and the like.
Gustave Flaubert said it best: “Get black on white.”
That’s all he wrote. Okay, maybe he had a bit more to say, but these are the words by which I’ve lived since I was in kindergarten. Oh, you could say anything you wanted, but it didn’t really count until you’d gotten it down in ink on paper.
All my life I’ve adored writing tablets and pencils, oak tag and markers, newsprint and crayons. Every medium has its surface, and one you’ve gotten your words or your symbols down on that surface, you’ve achieved something magical–this is what I grew up believing, and it’s served me pretty well. It was true when I was a kid craving the giant box of Crayolas and a new drawing pad for Christmas, and just as true when I was a 21 year old spilling all I knew into the pages of a blue book at exam time, watching the ink from my fountain pen (I was one of those 21 year olds) soak into the cheap paper of the blue book pages as fast as I could get things down, and always, always figuring that she who wrote the most pages won.
As long as I can remember I’ve made words come alive by putting them down, not just on paper, but in some kind of bound book: a Blue Horse spiral bound, a black speckled composition book, a moleskine, a middle school diary. In fact, I can’t remember a time when I didn’t have at least 3 or 4 of these going at once, for different purposes.
This is the part where I confess that, though I’ve been meaning to write about my notebooks for a long time, I was finally goaded to do so by reading about this contest at Black Cover, a wonderful blog about notebooks–Moleskine alternative type notebooks in particular. Bloggers (there’s a way for non-bloggers to enter, too) can try to win a set of nice little Piccadilly Moleskine alternatives by mentioning the Black Cover blog on your blog, and letting them know you did so. Which I’m shamelessly doing here. Hurry on over–the deadline to enter is October 30.
Of course I have a Moleskine. Here is a page from my current one–nothing very racy, just an attributed quotation, a little bit of nonsense that was probably supposed to remind me of something, and a quotation I’m afraid I can’t attribute to anyone–something must hav distracted me before I could write it down:
I like a Moleskine with quadratic ruling–it seems to provide one more degree of freedom than a normally-ruled notebook does (“If they give you ruled paper, write the other way. –Juan Ramón Jiménez). And I like the way the lines cover the page from top to bottom. Alas, though, my Moleskines have always felt business-like. My current one is full of little bits and bobs like this, lists, notes for work, the odd receipe here and there, a brainstormed list of things we needed to get before we brought home Second Child’s guinea pigs a few years ago.
But no art. No color. No illustrations. Not in mine, anyway.
This notebook, on the other hand, opened up new possibilities. What began as a place to keep a simple day book with lists and phone numbers and a little bit of organization, refused from the beginning to be a quiet little book. Maybe it’s because it’s really a sketch book, with nice, thick, blank pages (no fountain-pen bleed here). And that’s what I had in mind when I bought it But what started here at the bottom of a page about things I needed to do or buy became, on what I remember as a rather eventful day, became a looser sort of diary. It was, I assure you, quite a day, with a rabid skunk stalking us and our up-the-hill neighbors outside, and an internal moat-in-the-making in the cellar inside as the water heater began to leak. As for the ice and flowers, I confess I don’t remember where I was going with those (on the way where?) but I’m sure the ice and flowers came in handy after the more clearly depicted events.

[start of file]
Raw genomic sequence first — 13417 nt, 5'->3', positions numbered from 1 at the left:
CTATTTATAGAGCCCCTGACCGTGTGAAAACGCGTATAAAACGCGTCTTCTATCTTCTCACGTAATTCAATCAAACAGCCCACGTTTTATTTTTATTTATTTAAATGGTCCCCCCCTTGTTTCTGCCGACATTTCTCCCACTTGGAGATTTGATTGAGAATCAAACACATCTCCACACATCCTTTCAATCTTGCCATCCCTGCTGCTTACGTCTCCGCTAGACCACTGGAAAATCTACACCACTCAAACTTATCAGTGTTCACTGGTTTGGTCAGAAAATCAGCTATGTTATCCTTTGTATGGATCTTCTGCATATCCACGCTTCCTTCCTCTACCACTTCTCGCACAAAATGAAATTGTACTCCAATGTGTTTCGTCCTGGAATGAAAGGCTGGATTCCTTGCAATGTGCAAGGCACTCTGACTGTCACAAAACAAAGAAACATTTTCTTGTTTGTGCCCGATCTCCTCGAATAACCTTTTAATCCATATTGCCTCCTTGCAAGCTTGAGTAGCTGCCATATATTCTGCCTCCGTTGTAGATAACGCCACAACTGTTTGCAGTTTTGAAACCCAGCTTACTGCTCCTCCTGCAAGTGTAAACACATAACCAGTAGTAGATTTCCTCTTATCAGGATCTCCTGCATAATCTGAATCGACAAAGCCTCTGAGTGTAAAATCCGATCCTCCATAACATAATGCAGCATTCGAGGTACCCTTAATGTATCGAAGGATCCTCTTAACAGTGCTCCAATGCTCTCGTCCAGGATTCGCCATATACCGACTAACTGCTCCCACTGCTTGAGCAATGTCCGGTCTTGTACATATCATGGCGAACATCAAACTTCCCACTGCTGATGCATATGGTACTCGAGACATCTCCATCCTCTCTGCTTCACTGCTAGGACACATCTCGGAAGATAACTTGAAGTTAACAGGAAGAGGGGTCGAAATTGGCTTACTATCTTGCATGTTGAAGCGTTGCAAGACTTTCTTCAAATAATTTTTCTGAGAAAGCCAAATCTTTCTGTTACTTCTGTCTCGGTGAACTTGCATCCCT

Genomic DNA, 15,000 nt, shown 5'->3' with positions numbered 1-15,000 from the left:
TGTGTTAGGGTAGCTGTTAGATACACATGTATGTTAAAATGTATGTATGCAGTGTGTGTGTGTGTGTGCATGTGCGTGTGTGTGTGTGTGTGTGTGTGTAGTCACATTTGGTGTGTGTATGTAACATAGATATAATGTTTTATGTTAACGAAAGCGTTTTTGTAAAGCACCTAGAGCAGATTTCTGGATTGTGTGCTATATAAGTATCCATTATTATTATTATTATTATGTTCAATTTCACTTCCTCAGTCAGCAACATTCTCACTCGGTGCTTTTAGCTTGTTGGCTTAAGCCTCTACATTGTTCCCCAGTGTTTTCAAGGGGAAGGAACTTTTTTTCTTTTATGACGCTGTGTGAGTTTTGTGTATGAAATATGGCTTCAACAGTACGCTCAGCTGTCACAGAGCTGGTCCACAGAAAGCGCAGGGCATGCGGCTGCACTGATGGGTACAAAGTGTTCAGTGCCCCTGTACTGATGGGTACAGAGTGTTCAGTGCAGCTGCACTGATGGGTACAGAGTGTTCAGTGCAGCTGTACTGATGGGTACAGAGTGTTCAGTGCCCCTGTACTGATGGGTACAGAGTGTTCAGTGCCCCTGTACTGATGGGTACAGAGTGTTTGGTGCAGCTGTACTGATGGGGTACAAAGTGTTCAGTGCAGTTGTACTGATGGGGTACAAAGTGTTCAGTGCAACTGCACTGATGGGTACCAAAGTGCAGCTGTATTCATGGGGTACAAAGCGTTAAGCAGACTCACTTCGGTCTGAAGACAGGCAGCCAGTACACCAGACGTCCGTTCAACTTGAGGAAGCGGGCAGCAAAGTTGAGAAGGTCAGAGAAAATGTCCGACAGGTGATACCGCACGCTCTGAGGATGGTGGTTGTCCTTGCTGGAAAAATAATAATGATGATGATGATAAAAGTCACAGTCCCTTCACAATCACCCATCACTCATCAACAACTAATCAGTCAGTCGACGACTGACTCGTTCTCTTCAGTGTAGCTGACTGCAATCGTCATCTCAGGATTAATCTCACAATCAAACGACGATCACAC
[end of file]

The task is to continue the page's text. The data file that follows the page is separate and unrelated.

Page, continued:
Then I branched out even more (never mind that I have a perfectly good calendar on my computer) and let the sketch book live out its fantasy to be a day planner:
Clearly, it was fall when I created this rather hectic page (see: scribbled references to a Halloween costume* and the need to get a flu shot). The flying cats were reminders to try to get a cat rescue person in to re-home a litter of lovely stray cats in our garage that First Child had dubbed the Catwings (after the Ursual K. LeGuin series, which we were reading at bedtime). Winter was, after all, icumen in, and we were worried about their survival.**
But the point was that, though I had begun this page-a-day or page-a-week free for all, it was incredibly helpful to be able to have, say, all the notes and phone numbers for the sources for an article I was writing on the same page. And to be reminded at the same time that Mom’s birthday was coming up, the library books were due, turkey was on sale at Big Y, and it was time to write something for the dojo newsletter.
God, I was organized then!
But the purpose of the notebooks was definitely evolving and expanding. Here’s a sneak peak of another book with another purpose, for another time:
* I remember now. First Child was going to trick-or-treat as a teradactyl with a prodigious wing span, but he came down with the flu the morning of the kindergarten Halloween celebration and was only able to participate in about 5 minutes of the class parade before being whisked away to recover in bed. It was a great costume, though.
** The Catwings in our garage, if I remember correctly, more or less re-homed themselves, though we continued to see one or more of them for a year or more. This was 15 years ago, but just last weekwe spotted a stray cat in our garage (which is a wild and tumbledown place separated from the house by a hundred yards or so). October must be when they start looking for winter shelter.